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Bhagavad Gita Chapter Two: Sankhya Yoga

The Bhagavad Gita, the Song of God
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Sanjaya said:

To him who was thus overcome by pity, whose eyes were filled with tears, downcast and despairing, Krishna spoke these words: (2:1)

The Holy Lord said:

Whence has come this faintheartedness of yours in the time of danger–ignoble, not leading to heaven, but to disgrace? (2:2)

At no time should you entertain such cowardice–it is unsuitable in you. Abandon this base faintheartedness and stand up. (2:3)

Arjuna said:

But how can I in battle fight with arrows against Bhishma and Drona, who are worthy of reverence? (2:4)

Better that I eat the food of beggary in this world instead of my slaying these great and noble gurus. If I should kill them, desirous for gain, in truth here on earth I would enjoy pleasures stained with blood. (2:5)

We know not which is preferable: whether we should conquer them, or they should conquer us. The sons of Dhritarashtra stand facing us after slaying whom we would not wish to live. (2:6)

Weakness and pity overcome my being; with mind in confusion as to my duty, I supplicate you: Beyond doubt tell me which is preferable. I am your disciple; do you direct me. (2:7)

Truly, I see nothing that can remove this sorrow that dries up my senses, though I should attain on earth unrivalled and prosperous dominion, or even the sovereignty of the gods. (2:8)

Sanjaya said:

Thus having addressed Krishna, Arjuna said, “I shall not fight,” and became totally silent. (2:9)

To him who thus was despondent in the midst of the two armies, smiling, Krishna spoke these words: (2:10)

The Holy Lord said:

You have been mourning for those who should not be mourned for, though you speak words of wisdom. The wise mourn neither the living or the dead. (2:11)

Truly there never was a time when I was not, nor you, nor these lords of men–nor in the future will there be a time when we shall cease to be. (2:12)

As to the embodied person childhood, youth and old age arise in turn, so he gets another body–the wise are not deluded by this. (2:13)

Truly, material sensations produce cold, heat, pleasure and pain. Impermanent, they come and go; you must endeavor to endure them. (2:14)

Truly, the man whom these sensations do not afflict, the same in pain and pleasure, that wise one is fit for immortality. (2:15)

It is known that the unreal never comes to be, and the real never ceases to be. The certainty of both of these principles is seen by those who see the truth. (2:16)

Know indeed that That by which all this universe is pervaded is indestructible. There is no one whatsoever capable of the destruction of the Eternal. (2:17)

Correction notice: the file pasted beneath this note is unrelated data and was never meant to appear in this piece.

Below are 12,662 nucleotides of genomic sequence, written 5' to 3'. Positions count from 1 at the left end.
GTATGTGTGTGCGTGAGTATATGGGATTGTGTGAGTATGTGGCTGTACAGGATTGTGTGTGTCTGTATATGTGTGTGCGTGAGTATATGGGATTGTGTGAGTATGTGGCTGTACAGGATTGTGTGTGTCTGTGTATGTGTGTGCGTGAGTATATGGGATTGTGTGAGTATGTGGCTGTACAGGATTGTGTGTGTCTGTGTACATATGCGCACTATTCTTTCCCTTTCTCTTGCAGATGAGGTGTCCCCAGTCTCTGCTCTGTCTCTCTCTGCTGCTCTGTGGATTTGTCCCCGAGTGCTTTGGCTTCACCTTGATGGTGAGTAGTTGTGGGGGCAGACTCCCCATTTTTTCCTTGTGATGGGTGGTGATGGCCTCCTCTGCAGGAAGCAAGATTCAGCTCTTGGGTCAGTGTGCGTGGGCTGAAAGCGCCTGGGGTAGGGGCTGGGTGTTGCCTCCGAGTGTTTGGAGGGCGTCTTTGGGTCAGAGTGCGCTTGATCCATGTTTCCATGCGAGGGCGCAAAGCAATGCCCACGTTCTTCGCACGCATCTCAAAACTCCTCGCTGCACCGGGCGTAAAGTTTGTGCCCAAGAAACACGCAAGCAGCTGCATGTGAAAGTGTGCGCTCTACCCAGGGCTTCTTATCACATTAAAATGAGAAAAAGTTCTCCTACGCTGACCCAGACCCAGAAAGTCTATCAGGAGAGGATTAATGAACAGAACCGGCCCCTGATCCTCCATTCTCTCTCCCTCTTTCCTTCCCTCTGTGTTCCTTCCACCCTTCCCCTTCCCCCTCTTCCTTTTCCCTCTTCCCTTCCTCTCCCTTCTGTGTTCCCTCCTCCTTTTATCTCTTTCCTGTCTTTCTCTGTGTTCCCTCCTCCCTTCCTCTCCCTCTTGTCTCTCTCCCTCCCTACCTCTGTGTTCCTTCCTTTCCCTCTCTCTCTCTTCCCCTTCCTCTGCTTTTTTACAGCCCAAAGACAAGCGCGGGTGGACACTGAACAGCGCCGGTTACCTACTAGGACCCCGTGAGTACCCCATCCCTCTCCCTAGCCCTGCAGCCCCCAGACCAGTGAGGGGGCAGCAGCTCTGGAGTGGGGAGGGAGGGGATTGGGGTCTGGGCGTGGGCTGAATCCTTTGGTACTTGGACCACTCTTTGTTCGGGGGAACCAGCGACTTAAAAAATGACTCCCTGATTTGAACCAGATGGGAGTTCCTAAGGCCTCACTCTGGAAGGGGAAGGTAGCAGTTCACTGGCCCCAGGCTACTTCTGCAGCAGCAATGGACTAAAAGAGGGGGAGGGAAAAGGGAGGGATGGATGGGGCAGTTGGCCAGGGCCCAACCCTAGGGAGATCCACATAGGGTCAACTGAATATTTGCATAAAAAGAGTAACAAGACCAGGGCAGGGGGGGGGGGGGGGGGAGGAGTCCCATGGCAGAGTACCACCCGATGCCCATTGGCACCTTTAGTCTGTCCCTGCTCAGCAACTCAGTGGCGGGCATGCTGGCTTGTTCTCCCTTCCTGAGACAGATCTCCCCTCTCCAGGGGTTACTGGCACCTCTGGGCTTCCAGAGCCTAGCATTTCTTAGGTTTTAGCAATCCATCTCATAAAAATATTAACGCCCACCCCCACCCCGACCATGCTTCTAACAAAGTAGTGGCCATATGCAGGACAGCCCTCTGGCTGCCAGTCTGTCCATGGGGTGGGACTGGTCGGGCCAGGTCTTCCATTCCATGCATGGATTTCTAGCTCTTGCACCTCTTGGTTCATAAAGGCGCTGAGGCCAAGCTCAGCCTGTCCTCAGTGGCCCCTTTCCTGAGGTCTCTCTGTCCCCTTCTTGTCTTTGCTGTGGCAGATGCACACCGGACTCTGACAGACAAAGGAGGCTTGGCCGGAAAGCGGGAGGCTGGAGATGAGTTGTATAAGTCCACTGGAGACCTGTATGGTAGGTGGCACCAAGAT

These bodies inhabited by the eternal, indestructible, immeasurable, embodied Self are said to come to an end. Therefore, fight! (2:18)

He who thinks the Self is the slayer and he who thinks the Self is slain: neither of the two understands. The Self slays not, nor is it slain. (2:19)

Neither is the Self slain, nor yet does it die at any time; nor having been will it ever come not to be. Birthless, eternal, perpetual, primeval, it is not slain whenever the body is slain. (2:20)

In what way can he who knows this Self to be indestructible, eternal, birthless and imperishable, slay or cause to be slain? (2:21)

Even as a man casts off his worn-out clothes and then clothes himself in others which are new, so the embodied casts off worn-out bodies and then enters into others which are new. (2:22)

This Self by weapons is cut not; this Self by fire is burnt not; this Self by water is wet not; and this Self is by wind dried not. (2:23)

This Self cannot be cut, burnt, wetted, nor dried. This primeval Self is eternal, all-pervading, and immovable. (2:24)

Unmanifest, unthinkable, this Self is called unchangeable. Therefore, knowing this to be such, you should not mourn. (2:25)

And moreover, if you think this Self to have constant birth and death, even then you should not mourn. (2:26)

Of the born, death is certain; of the dead, birth is certain. Therefore, over the inevitable you should not grieve. (2:27)

Beings are unmanifest in their beginning, manifest in their middle state and again unmanifest in their end. What lamentation can be made over this? (2:28)

Some perceive this Self as wondrous, another speaks of it as wondrous, another hears of it as wondrous, but even having heard of this Self, no one knows it. (2:29)

This embodied Self is eternally indestructible in the body of all. Therefore you should not mourn for any being. (2:30)

And just considering your swadharma, you should not waver, for truly to a kshatriya there is nothing greater to find than a righteous battle. (2:31)